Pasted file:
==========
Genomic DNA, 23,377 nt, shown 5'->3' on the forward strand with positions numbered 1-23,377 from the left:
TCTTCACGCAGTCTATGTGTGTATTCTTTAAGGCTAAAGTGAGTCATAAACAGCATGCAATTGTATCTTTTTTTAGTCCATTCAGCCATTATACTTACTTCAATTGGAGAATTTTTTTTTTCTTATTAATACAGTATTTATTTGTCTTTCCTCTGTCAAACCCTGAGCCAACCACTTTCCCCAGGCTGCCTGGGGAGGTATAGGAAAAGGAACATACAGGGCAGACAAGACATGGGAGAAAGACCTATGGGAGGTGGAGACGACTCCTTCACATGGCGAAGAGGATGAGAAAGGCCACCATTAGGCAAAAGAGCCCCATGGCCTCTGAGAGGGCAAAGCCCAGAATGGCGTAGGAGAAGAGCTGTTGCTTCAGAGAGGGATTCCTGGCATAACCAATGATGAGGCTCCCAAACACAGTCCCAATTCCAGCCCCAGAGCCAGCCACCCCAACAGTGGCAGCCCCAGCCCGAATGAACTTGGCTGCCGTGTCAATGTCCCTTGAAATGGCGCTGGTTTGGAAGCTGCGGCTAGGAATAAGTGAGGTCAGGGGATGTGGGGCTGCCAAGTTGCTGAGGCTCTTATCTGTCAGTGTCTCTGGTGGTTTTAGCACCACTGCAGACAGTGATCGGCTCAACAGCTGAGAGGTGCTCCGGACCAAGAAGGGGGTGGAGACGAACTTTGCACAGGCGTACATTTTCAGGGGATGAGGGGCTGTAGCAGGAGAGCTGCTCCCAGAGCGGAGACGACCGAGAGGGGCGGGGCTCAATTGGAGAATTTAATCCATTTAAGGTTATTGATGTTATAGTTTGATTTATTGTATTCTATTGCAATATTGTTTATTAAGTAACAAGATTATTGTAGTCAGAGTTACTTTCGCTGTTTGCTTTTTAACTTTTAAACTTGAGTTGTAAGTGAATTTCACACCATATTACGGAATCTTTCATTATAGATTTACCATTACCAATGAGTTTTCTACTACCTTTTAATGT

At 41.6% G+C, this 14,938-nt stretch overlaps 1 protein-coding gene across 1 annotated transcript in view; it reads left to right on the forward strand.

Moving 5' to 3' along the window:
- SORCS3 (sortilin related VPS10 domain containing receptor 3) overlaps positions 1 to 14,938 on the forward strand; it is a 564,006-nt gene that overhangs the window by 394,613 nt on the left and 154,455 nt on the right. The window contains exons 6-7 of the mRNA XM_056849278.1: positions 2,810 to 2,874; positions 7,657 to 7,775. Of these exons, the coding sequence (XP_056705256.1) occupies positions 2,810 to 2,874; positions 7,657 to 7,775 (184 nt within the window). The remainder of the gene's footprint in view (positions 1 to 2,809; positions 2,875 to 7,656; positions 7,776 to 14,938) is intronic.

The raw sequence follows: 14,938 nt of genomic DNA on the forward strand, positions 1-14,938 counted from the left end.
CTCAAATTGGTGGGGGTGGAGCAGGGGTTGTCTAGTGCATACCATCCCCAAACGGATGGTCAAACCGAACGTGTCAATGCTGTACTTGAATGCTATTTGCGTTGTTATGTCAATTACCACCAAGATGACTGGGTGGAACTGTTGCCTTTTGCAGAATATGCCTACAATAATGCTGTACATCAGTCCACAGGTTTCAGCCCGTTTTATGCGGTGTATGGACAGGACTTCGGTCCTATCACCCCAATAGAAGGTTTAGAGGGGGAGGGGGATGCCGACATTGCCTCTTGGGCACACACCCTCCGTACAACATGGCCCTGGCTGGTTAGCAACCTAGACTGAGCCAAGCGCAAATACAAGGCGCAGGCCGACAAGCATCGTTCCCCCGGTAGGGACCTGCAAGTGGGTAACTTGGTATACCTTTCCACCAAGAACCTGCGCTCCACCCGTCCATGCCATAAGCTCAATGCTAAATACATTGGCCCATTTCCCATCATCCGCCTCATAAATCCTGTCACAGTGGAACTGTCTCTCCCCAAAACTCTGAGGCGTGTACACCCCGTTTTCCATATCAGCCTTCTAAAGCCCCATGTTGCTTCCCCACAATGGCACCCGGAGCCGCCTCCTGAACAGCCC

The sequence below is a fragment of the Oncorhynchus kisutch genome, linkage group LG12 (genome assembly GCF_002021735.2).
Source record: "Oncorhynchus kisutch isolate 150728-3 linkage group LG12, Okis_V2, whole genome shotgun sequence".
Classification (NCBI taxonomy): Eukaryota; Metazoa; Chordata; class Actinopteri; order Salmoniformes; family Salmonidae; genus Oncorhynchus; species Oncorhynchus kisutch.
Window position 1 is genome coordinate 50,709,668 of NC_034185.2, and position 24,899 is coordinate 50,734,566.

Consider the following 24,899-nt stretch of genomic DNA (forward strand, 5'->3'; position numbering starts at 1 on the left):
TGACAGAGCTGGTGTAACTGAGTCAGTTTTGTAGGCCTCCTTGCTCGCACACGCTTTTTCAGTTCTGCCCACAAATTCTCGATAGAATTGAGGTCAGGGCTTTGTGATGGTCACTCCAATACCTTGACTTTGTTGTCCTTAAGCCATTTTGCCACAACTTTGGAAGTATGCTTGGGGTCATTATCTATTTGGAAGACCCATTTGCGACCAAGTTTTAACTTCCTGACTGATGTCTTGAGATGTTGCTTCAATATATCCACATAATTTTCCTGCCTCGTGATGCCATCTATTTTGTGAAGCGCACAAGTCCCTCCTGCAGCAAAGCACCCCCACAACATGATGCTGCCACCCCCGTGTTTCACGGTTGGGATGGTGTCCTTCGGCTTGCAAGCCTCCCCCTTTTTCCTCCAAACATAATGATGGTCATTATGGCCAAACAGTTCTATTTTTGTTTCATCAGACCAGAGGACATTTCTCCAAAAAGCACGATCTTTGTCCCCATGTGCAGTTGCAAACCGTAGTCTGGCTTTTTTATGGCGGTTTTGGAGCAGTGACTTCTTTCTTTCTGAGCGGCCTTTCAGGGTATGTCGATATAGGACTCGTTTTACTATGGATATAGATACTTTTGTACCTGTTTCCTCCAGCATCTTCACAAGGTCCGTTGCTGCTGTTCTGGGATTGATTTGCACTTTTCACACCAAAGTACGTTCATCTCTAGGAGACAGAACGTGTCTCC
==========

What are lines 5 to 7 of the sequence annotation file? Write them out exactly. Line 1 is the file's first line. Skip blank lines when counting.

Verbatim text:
- SORCS3 (sortilin related VPS10 domain containing receptor 3) overlaps positions 1 to 14,938 on the forward strand; it is a 564,006-nt gene that overhangs the window by 394,613 nt on the left and 154,455 nt on the right. The window contains exons 6-7 of the mRNA XM_056849278.1: positions 2,810 to 2,874; positions 7,657 to 7,775. Of these exons, the coding sequence (XP_056705256.1) occupies positions 2,810 to 2,874; positions 7,657 to 7,775 (184 nt within the window). The remainder of the gene's footprint in view (positions 1 to 2,809; positions 2,875 to 7,656; positions 7,776 to 14,938) is intronic.

The raw sequence follows: 14,938 nt of genomic DNA on the forward strand, positions 1-14,938 counted from the left end.
CTCAAATTGGTGGGGGTGGAGCAGGGGTTGTCTAGTGCATACCATCCCCAAACGGATGGTCAAACCGAACGTGTCAATGCTGTACTTGAATGCTATTTGCGTTGTTATGTCAATTACCACCAAGATGACTGGGTGGAACTGTTGCCTTTTGCAGAATATGCCTACAATAATGCTGTACATCAGTCCACAGGTTTCAGCCCGTTTTATGCGGTGTATGGACAGGACTTCGGTCCTATCACCCCAATAGAAGGTTTAGAGGGGGAGGGGGATGCCGACATTGCCTCTTGGGCACACACCCTCCGTACAACATGGCCCTGGCTGGTTAGCAACCTAGACTGAGCCAAGCGCAAATACAAGGCGCAGGCCGACAAGCATCGTTCCCCCGGTAGGGACCTGCAAGTGGGTAACTTGGTATACCTTTCCACCAAGAACCTGCGCTCCACCCGTCCATGCCATAAGCTCAATGCTAAATACATTGGCCCATTTCCCATCATCCGCCTCATAAATCCTGTCACAGTGGAACTGTCTCTCCCCAAAACTCTGAGGCGTGTACACCCCGTTTTCCATATCAGCCTTCTAAAGCCCCATGTTGCTTCCCCACAATGGCACCCGGAGCCGCCTCCTGAACAGCCC